With the Earth overpopulated and polluted, a group of twenty premier scientists must depart on a mission to explore Asha, a distant, uninhabited planet that may offer solutions to humanity's burgeoning problems.
But when they arrive at Asha, the scientists are brusquely greeted by a mysterious human military force that imprisons them with no explanation. They find that during their journey, a faster ship not only delivered humans to Asha, but those humans defeated Earth in an interplanetary civil war. With this war and the discovery of an inexplicable link to mankind's past, the team finds Asha holds more mysteries than answers.
Astrophysicist Cyrus Chamberlain is among those who left behind their old lives and risked everything on this journey. Unfortunately for Dr. Chamberlain, he finds that even if he survives the many challenges this new world holds for him, he may have already lost more than he ever imagined.
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They should have shot him where he stood. If he died here, there would still be hope—and hope was what had brought him from very different beginnings to this point. But if he surrendered, every gram of that hope would be lost.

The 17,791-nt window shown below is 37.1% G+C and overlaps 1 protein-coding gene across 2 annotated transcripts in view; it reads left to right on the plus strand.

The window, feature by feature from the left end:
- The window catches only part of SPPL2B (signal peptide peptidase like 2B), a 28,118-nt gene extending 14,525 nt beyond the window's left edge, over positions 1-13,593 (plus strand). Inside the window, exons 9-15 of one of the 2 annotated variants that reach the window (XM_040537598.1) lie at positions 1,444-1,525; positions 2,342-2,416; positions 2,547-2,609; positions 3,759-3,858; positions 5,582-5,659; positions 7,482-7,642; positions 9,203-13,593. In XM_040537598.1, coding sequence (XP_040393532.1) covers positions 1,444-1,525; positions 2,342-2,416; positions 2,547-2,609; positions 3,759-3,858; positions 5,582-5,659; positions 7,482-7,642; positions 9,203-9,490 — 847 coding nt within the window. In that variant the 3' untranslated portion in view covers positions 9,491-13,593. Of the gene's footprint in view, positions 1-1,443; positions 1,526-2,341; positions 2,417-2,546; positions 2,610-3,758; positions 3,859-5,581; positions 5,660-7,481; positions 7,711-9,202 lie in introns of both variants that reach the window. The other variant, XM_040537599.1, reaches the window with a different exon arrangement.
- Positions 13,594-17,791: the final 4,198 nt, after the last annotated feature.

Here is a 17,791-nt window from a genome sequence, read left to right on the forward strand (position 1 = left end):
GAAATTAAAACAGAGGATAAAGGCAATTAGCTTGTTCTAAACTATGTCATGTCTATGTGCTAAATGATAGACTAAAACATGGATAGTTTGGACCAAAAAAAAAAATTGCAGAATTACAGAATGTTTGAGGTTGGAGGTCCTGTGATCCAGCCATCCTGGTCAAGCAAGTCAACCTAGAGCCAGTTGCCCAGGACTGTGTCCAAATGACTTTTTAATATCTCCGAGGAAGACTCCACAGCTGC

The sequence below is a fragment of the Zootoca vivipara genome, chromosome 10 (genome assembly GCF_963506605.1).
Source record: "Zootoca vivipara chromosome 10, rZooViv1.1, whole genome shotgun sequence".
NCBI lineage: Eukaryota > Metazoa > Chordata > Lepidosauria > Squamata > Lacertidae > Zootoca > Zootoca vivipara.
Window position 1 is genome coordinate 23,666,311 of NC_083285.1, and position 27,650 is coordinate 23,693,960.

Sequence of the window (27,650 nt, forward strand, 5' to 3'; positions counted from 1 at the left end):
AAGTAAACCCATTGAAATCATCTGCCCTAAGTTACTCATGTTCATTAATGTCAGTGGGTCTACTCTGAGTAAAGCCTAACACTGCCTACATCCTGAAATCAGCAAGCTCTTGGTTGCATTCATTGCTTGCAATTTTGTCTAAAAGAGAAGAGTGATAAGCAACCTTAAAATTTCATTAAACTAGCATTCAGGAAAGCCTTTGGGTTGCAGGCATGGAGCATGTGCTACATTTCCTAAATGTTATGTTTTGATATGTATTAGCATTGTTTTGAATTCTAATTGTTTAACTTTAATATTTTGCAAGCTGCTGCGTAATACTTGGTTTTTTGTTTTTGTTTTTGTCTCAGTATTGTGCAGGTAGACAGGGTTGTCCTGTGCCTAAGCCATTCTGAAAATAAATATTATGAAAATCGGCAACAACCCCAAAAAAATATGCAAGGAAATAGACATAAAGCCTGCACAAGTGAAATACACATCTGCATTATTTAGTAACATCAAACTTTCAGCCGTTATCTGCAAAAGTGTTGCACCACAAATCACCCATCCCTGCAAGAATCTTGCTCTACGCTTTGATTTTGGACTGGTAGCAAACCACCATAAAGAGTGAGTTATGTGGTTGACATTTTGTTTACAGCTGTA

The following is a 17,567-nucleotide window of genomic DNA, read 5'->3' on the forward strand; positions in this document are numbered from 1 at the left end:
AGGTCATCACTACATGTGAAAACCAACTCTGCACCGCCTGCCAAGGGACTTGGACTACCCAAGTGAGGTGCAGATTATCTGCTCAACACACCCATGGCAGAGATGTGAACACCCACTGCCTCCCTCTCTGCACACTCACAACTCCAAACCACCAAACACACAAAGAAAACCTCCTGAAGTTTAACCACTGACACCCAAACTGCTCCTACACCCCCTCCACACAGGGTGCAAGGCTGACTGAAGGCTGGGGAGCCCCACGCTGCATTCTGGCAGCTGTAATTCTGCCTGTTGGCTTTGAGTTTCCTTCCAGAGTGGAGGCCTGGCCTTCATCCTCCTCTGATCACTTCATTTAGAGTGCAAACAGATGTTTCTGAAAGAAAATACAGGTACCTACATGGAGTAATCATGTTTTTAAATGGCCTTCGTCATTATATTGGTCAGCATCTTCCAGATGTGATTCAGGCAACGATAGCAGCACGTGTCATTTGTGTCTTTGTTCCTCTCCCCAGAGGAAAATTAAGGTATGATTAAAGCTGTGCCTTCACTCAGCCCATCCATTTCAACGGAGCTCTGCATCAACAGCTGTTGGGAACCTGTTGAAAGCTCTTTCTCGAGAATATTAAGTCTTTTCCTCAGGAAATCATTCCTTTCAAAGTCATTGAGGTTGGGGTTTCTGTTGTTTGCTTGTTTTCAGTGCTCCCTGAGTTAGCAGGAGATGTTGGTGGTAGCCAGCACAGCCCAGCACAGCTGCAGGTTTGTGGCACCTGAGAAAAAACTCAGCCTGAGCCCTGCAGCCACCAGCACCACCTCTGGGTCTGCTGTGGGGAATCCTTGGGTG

Dr. Cyrus Chamberlain held the pistol in his right hand over his head with his fingers clearly off the trigger. Four elite soldiers settled in a modified phalanx and trained their assault rifles on him.
He should have been wracked with anxiety, should have been disabled by erratic breathing, high blood pressure, slowed reactions. But he was calm, his breathing in perfect sync with his heart rate. It was remarkable how losing a son could move the mind to places you could never have imagined when life went as planned.
"Drop your weapon we will finish you!"
The noise of the battle behind Cyrus muffled the voice of the soldier at the head of the phalanx, but his words could not have been clearer. Cyrus should have been dead or dying by now, but the soldier who was now repeating his threat was standing too far from the men in his formation. Cyrus realized he himself had pulled too far ahead of his own van, but the only chance any of them stood was him taking advantage of the chaos his own friends were causing behind him.
Chaos. That was not the right word. Chaos was what was going to happen in seven minutes if he did not make it to the ominous grey ship that was more than two hundred meters away. But that was what had to be done. The sun was setting them all, and that ship was the only way he, or anyone else he had grown to love in this forsaken place, would ever see the sun again.